This is the Yamaha Moko Powa D10, sometimes called the Powa D10. It’s based on the chassis and engine of the Yamaha FZ750 and it’s been given a bespoke aerodynamic kit developed by Hans Walther and offered in a kit of eight pieces to prospective buyers.
It’s believed that just 10 were made, 6 of these are known to have survived, making it one of the rarer motorcycles of its type from the era. Thanks to the aerodynamic fairing and the 100+ bhp from the FZ750 engine the Moko Powa D10 was said to be capable of 200 mph.
Fast Facts – The Yamaha Moko Powa D10
- The Moko Powa D10 is an advanced limited-production superbike custom designed by Hans Walther of Powa Design in Switzerland. Fabrication and testing was completed by Moko, a specialist motorcycle engineering company also based in Switzerland.
- The D10 is based on the frame, engine, and suspension of the Yamaha FZ750 superbike. Due to the new aerodynamic bodywork the top speed was said to be in excess of 200 mph – an exceptional figure for the 1980s.
- Just 10 examples of the Moko Powa D10 are believed to have been build, six are known to have survived.
- The Yamaha FZ750 was one of the most important superbikes of its time, it was powered by a DOHC inline-four with five radially positioned valves per cylinder. It would remain in production from 1985 to 1991.
The Yamaha Moko Powa D10
Despite its revolutionary looks, the Yamaha Moko Powa D10 is actually a relatively standard Yamaha FZ750 under its skin.
The futuristic aerodynamic bodywork was developed by motorcycle designer Hans Walther of Powa Design in Switzerland. Walther also designed at least one other motorcycle, the similarly futuristic Honda Powa D-01, however even less information is available about this than the Yamaha.
With the design work completed the testing and fabrication was taken care of by well-established specialist motorcycle engineering company Moko.
The name Moko is a portmanteau of Motorrad – Konstruktion, and they have developed a a broad range of unusual high-performance motorcycles over the years. Impressively, the company is still in business today.
The bodykit for the Yamaha Moko Powa D10 is made up of eight pieces, the original bodywork on the FZ750 would be removed and replaced with the new kit. The design was said to have been influenced by the early dustbin fairings used on some grand prix motorcycles beginning in the 1950s.
With the rider tucked in behind the windshield the Moko Powa D10 was said to be capable of a (claimed) 340 km/h or more, which works out to almost exactly 200 mph. Finding solid information about whether this top speed has ever actually been attained is another matter altogether.
Of the original 10 motorcycles that were built just 6 are known to have survived to the modern day, and the example you see here is the only one we’ve ever seen come up for public sale.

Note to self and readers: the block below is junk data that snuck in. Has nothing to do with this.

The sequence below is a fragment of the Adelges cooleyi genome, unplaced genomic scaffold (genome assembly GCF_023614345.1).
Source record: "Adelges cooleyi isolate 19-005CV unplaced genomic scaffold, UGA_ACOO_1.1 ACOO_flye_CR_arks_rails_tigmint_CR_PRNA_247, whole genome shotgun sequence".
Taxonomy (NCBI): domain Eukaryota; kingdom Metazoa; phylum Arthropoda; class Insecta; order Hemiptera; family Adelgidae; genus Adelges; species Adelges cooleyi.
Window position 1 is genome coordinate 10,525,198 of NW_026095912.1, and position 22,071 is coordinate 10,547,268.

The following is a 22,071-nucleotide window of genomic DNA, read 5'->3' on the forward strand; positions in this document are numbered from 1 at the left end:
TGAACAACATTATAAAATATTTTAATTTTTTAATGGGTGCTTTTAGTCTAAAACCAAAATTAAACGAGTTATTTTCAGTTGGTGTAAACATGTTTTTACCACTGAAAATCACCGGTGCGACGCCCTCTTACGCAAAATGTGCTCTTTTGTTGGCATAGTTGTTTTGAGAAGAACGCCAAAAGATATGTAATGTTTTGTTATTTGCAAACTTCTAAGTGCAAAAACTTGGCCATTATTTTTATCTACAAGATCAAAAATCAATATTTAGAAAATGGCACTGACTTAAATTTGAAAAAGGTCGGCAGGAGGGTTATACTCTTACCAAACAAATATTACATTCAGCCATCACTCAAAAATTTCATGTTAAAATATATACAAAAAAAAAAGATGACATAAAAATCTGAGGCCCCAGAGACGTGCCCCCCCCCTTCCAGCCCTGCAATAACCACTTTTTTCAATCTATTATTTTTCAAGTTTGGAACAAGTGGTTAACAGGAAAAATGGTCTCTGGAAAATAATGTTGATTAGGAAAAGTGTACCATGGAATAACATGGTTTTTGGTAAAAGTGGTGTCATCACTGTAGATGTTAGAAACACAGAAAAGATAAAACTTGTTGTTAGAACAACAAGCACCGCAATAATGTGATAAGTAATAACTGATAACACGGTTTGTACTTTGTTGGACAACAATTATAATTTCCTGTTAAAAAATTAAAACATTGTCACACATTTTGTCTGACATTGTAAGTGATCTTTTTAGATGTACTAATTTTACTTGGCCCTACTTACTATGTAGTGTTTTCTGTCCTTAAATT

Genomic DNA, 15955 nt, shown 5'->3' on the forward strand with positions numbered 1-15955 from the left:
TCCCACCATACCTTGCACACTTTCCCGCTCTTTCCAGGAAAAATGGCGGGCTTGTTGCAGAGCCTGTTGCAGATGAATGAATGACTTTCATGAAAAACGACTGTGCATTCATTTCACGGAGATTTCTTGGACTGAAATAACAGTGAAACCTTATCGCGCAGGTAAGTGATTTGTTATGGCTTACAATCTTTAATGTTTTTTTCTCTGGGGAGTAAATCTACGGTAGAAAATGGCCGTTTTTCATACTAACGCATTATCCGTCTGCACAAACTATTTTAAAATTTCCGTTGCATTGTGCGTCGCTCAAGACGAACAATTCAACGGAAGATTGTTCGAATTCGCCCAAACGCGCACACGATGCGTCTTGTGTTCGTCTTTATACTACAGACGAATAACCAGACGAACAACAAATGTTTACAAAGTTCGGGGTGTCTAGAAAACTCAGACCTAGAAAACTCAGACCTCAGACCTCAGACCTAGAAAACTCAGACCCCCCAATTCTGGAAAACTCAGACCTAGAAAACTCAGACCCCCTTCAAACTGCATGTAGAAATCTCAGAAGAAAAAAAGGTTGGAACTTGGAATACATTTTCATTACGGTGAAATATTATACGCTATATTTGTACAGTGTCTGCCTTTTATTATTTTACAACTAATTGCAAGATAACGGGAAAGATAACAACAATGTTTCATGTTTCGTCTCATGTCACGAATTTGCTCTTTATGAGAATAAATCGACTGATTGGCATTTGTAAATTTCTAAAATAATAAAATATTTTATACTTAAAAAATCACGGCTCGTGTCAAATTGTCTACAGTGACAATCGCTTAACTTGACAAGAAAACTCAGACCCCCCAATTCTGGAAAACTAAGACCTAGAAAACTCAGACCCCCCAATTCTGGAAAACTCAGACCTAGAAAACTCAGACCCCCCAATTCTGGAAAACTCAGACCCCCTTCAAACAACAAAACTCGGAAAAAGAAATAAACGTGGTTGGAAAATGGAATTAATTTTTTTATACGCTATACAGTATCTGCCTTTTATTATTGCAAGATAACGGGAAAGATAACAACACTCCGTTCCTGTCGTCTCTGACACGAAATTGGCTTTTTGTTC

The Yamaha FZ750
The Yamaha FZ750 was developed by the Japanese motorcycle manufacturer as a successor to the successful two stroke Yamaha TZ750 superbike. By the mid-1980s it was clear that the writing was on the wall for two-stroke motorcycles, given increasingly stringent emissions regulations, though replacing the TZ750 was to be no mean feat.
The key criteria for the new FZ750 was that it should be no less powerful than its forebear, with roughly the same displacement, using a four-stroke design.
Yamaha engineers developed a new inline-four cylinder engine to be fitted to the frame transversely, a common layout ever since the introduction of the Honda CB750 back in 1969.
The new FZ750 engine has an all-aluminum design with double overhead cams, and unusually, it has five radially positioned valves per cylinder – three intake and two exhaust.
The FZ750 would prove to be a sales success for Yamaha, the company would keep it in production from 1985 to 1991. It would also prove to be a success on the race track, winning the Castrol Six Hour and Arai 500 Bathurst in 1985 and 1986, the Daytona 200 in 1986, and winning the North West 200 in 1987.
The Yamaha Moko Powa D10 Shown Here
The motorcycle you see here is one of the six known survivors of the original, very limited, Yamaha Moko Powa D10 production run.
It’s believed to have had just three owners from new, it was built in 1985 but it wasn’t road registered until the year 2000.
It now has just over 7,200 kms on the odometer (4,474 miles), it’s never even restored, and it’s had recent oil and fluid changes.
The bike is currently being offered in a pubic online auction by Car & Classic, out of Kergrist-Moëlou in western France.
If you’d like to read more about it or register to bid you can visit the listing here.
Images courtesy of Car and Classic
Articles that Ben has written have been covered on CNN, Popular Mechanics, Smithsonian Magazine, Road & Track Magazine, the official Pinterest blog, the official eBay Motors blog, BuzzFeed, Autoweek Magazine, Wired Magazine, Autoblog, Gear Patrol, Jalopnik, The Verge, and many more.
Silodrome was founded by Ben back in 2010, in the years since the site has grown to become a world leader in the alternative and vintage motoring sector, with well over a million monthly readers from around the world and many hundreds of thousands of followers on social media.